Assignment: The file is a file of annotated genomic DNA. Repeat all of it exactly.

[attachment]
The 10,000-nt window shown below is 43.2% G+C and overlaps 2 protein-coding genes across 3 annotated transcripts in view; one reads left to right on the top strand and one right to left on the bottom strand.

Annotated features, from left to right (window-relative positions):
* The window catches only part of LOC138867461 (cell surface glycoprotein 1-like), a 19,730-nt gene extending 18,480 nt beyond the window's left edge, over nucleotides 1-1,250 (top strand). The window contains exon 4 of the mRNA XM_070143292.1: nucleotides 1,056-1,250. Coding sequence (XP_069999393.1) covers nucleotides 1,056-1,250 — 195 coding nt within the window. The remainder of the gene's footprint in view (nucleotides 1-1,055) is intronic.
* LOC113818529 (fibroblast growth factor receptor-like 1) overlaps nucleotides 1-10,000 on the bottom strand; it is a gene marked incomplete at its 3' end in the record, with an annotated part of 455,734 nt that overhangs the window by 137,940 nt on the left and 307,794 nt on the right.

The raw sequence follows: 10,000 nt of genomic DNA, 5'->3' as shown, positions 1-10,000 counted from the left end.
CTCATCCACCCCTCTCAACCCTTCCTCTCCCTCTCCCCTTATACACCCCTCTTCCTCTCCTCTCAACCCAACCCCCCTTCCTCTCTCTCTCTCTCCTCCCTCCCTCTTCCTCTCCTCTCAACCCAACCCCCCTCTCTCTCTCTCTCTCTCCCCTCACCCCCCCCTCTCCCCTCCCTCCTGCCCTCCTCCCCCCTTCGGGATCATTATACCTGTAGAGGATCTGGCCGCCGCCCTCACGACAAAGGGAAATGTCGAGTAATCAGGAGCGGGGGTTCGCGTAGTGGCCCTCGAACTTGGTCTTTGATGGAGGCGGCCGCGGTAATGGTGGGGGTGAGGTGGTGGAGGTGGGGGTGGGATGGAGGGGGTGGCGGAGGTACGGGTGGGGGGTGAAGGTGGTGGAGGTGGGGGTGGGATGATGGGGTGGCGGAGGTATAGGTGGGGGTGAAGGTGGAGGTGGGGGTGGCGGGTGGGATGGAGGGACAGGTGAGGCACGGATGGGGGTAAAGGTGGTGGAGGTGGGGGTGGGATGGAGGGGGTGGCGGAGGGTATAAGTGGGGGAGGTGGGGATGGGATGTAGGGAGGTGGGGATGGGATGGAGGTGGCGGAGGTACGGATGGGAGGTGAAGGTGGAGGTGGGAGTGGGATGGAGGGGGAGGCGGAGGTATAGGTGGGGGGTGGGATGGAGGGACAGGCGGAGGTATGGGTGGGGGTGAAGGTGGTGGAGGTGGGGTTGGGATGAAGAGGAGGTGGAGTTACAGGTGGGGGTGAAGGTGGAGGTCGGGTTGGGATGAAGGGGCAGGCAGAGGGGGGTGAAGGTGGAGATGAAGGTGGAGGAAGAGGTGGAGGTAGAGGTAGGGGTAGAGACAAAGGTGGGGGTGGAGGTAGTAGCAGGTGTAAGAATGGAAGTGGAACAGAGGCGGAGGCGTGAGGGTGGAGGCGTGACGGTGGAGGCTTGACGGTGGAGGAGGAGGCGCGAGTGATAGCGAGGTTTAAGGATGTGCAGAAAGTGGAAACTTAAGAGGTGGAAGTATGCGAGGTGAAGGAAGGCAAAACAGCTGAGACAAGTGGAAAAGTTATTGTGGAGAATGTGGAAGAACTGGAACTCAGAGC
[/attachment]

The 10,000-nt window shown below is 43.2% G+C and overlaps 2 protein-coding genes across 3 annotated transcripts in view; one reads left to right on the top strand and one right to left on the bottom strand.

Annotated features, from left to right (window-relative positions):
* The window catches only part of LOC138867461 (cell surface glycoprotein 1-like), a 19,730-nt gene extending 18,480 nt beyond the window's left edge, over nucleotides 1-1,250 (top strand). The window contains exon 4 of the mRNA XM_070143292.1: nucleotides 1,056-1,250. Coding sequence (XP_069999393.1) covers nucleotides 1,056-1,250 — 195 coding nt within the window. The remainder of the gene's footprint in view (nucleotides 1-1,055) is intronic.
* LOC113818529 (fibroblast growth factor receptor-like 1) overlaps nucleotides 1-10,000 on the bottom strand; it is a gene marked incomplete at its 3' end in the record, with an annotated part of 455,734 nt that overhangs the window by 137,940 nt on the left and 307,794 nt on the right.

The raw sequence follows: 10,000 nt of genomic DNA, 5'->3' as shown, positions 1-10,000 counted from the left end.
CTCATCCACCCCTCTCAACCCTTCCTCTCCCTCTCCCCTTATACACCCCTCTTCCTCTCCTCTCAACCCAACCCCCCTTCCTCTCTCTCTCTCTCCTCCCTCCCTCTTCCTCTCCTCTCAACCCAACCCCCCTCTCTCTCTCTCTCTCTCCCCTCACCCCCCCCTCTCCCCTCCCTCCTGCCCTCCTCCCCCCTTCGGGATCATTATACCTGTAGAGGATCTGGCCGCCGCCCTCACGACAAAGGGAAATGTCGAGTAATCAGGAGCGGGGGTTCGCGTAGTGGCCCTCGAACTTGGTCTTTGATGGAGGCGGCCGCGGTAATGGTGGGGGTGAGGTGGTGGAGGTGGGGGTGGGATGGAGGGGGTGGCGGAGGTACGGGTGGGGGGTGAAGGTGGTGGAGGTGGGGGTGGGATGATGGGGTGGCGGAGGTATAGGTGGGGGTGAAGGTGGAGGTGGGGGTGGCGGGTGGGATGGAGGGACAGGTGAGGCACGGATGGGGGTAAAGGTGGTGGAGGTGGGGGTGGGATGGAGGGGGTGGCGGAGGGTATAAGTGGGGGAGGTGGGGATGGGATGTAGGGAGGTGGGGATGGGATGGAGGTGGCGGAGGTACGGATGGGAGGTGAAGGTGGAGGTGGGAGTGGGATGGAGGGGGAGGCGGAGGTATAGGTGGGGGGTGGGATGGAGGGACAGGCGGAGGTATGGGTGGGGGTGAAGGTGGTGGAGGTGGGGTTGGGATGAAGAGGAGGTGGAGTTACAGGTGGGGGTGAAGGTGGAGGTCGGGTTGGGATGAAGGGGCAGGCAGAGGGGGGTGAAGGTGGAGATGAAGGTGGAGGAAGAGGTGGAGGTAGAGGTAGGGGTAGAGACAAAGGTGGGGGTGGAGGTAGTAGCAGGTGTAAGAATGGAAGTGGAACAGAGGCGGAGGCGTGAGGGTGGAGGCGTGACGGTGGAGGCTTGACGGTGGAGGAGGAGGCGCGAGTGATAGCGAGGTTTAAGGATGTGCAGAAAGTGGAAACTTAAGAGGTGGAAGTATGCGAGGTGAAGGAAGGCAAAACAGCTGAGACAAGTGGAAAAGTTATTGTGGAGAATGTGGAAGAACTGGAACTCAGAGC